I got it completely wrong this morning with my 2 ‘o’clock greeting to Maureen as I heard her make her way upstairs. She didn’t respond at all well to my Charlie Drake impression of: ‘hello my darling’. It soon became clear that the feelings were not reciprocated as I was the man who was encouraging her ‘to sleep or dress up in horse blankets’. She then went on to ask ‘why was I talking in a strange voice or if I was drunk?’
It didn’t take me long to grasp that my aspirations to get her into bed beside me were rather optimistic. Clearly, my hopes to provide early morning cognitive stimulation were out of the question: getting my marching orders were far more likely! However, rather than leave Maureen to rant I decided to change tack in an attempt to shift her reality.
My first move was to address the horse blanket issue head on and agree that we needed softer bedding. Two old nags like us need the comfort of continental quilts and all we have to do is cut up a double to make two singles. Having solved this issue I returned to something I had mentioned yesterday: to start sketching again I showed Maureen some of my previous work. She suggested that I had a hidden talent for drawing and that led me to mention Susan Boyle. Once I called her up on YouTube we were away; singing along for over an hour, especially to this one:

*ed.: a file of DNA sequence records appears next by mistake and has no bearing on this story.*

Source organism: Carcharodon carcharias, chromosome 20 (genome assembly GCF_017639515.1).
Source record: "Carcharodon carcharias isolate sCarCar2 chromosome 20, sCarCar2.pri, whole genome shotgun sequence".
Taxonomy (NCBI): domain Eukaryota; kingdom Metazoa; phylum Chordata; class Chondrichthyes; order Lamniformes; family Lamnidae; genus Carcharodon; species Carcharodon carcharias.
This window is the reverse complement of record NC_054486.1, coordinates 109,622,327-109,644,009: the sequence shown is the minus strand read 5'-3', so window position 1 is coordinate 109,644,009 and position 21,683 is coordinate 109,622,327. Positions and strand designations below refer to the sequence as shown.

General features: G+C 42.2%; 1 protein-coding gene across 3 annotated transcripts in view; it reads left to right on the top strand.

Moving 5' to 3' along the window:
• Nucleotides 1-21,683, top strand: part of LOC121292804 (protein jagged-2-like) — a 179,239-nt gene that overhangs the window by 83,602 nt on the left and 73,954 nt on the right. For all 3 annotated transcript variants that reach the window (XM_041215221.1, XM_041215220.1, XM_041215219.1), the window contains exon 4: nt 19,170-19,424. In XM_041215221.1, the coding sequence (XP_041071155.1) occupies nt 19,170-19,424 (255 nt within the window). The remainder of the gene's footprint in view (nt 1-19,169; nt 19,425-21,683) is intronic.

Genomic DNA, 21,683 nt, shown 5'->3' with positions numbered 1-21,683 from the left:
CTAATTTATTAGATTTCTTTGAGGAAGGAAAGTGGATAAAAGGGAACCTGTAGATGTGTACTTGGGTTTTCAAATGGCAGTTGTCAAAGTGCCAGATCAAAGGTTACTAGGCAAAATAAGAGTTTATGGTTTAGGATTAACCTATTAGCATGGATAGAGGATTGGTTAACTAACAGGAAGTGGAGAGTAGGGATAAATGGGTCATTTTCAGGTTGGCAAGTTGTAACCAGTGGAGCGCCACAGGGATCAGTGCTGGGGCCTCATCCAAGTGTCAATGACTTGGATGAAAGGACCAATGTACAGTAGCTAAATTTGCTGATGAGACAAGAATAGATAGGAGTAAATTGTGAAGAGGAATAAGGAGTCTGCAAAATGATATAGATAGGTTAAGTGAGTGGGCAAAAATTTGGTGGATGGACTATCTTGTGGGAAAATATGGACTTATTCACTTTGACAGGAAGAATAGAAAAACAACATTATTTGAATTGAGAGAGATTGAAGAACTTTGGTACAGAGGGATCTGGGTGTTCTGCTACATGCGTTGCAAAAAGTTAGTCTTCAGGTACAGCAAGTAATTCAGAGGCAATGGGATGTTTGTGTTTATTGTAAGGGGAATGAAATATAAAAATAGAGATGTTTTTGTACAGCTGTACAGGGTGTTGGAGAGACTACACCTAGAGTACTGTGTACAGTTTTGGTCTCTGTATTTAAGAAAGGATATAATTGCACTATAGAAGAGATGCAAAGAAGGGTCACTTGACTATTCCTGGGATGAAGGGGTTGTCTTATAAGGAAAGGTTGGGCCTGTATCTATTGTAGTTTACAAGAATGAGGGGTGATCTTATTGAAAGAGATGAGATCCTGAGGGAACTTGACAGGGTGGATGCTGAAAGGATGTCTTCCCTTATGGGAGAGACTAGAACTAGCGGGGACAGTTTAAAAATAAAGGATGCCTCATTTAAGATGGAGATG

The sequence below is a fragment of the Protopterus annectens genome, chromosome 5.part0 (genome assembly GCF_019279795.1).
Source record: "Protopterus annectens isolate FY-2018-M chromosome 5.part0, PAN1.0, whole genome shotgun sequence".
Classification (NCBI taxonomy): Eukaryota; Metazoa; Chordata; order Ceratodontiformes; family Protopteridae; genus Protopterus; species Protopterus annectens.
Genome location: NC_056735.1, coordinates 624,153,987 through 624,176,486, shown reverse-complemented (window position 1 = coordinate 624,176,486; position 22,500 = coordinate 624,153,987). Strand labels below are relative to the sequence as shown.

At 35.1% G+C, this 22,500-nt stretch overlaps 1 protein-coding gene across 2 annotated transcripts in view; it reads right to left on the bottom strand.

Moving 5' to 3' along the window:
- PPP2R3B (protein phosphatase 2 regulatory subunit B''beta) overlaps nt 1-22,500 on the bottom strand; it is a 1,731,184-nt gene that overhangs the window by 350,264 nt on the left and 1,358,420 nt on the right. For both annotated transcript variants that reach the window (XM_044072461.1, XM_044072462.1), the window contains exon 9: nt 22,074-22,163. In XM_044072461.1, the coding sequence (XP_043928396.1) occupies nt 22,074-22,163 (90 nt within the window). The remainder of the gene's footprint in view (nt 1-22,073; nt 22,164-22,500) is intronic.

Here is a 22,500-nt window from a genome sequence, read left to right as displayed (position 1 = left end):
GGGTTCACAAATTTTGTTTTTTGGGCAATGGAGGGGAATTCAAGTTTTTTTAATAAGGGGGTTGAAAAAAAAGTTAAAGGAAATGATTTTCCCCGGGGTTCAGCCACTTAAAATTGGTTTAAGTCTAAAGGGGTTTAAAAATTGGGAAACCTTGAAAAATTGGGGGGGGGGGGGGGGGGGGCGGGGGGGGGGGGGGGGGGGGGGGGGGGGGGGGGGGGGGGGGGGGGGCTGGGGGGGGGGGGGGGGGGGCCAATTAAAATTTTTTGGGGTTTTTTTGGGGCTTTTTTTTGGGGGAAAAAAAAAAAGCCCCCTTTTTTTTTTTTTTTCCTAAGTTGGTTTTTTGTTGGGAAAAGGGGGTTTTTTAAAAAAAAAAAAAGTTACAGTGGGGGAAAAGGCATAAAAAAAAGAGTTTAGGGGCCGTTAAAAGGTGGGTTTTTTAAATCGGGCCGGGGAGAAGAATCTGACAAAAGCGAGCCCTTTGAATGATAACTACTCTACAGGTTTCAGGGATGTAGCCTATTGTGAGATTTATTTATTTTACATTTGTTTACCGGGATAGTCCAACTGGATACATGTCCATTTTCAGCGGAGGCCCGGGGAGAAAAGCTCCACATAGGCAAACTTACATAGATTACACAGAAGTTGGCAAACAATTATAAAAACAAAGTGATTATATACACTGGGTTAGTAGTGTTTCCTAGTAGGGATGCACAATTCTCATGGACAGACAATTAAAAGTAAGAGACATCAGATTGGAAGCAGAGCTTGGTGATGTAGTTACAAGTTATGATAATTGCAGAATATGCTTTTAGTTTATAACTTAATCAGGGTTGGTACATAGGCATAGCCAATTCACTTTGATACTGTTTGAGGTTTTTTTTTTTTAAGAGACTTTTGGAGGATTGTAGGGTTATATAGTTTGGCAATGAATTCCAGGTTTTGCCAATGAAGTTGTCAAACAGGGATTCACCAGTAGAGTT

I think I will leave my Charlie Drake impressions alone for a while: I’m clearly not at my best first thing in the morning! Sketching is something that may well become a joint activity particularly if I choose the right moment and have some music on in the background.
A short while ago Maureen asked me ‘how is grandma this morning?’ I’m used to her not knowing who I am but her son was shocked yesterday when for a while she thought he was her brother. He was also surprised by how much her dementia had progressed since his visit earlier in the month. Maureen has not mentioned anything about her son following his visit and remains distressed by the absence of visitors! I have asked our Key Worker to visit on Wednesday afternoon to review Maureen’s presentation. It is now a year since I was told Maureen had ‘moderate to severe dementia’ and her son and I both wonder if that diagnosis is still appropriate.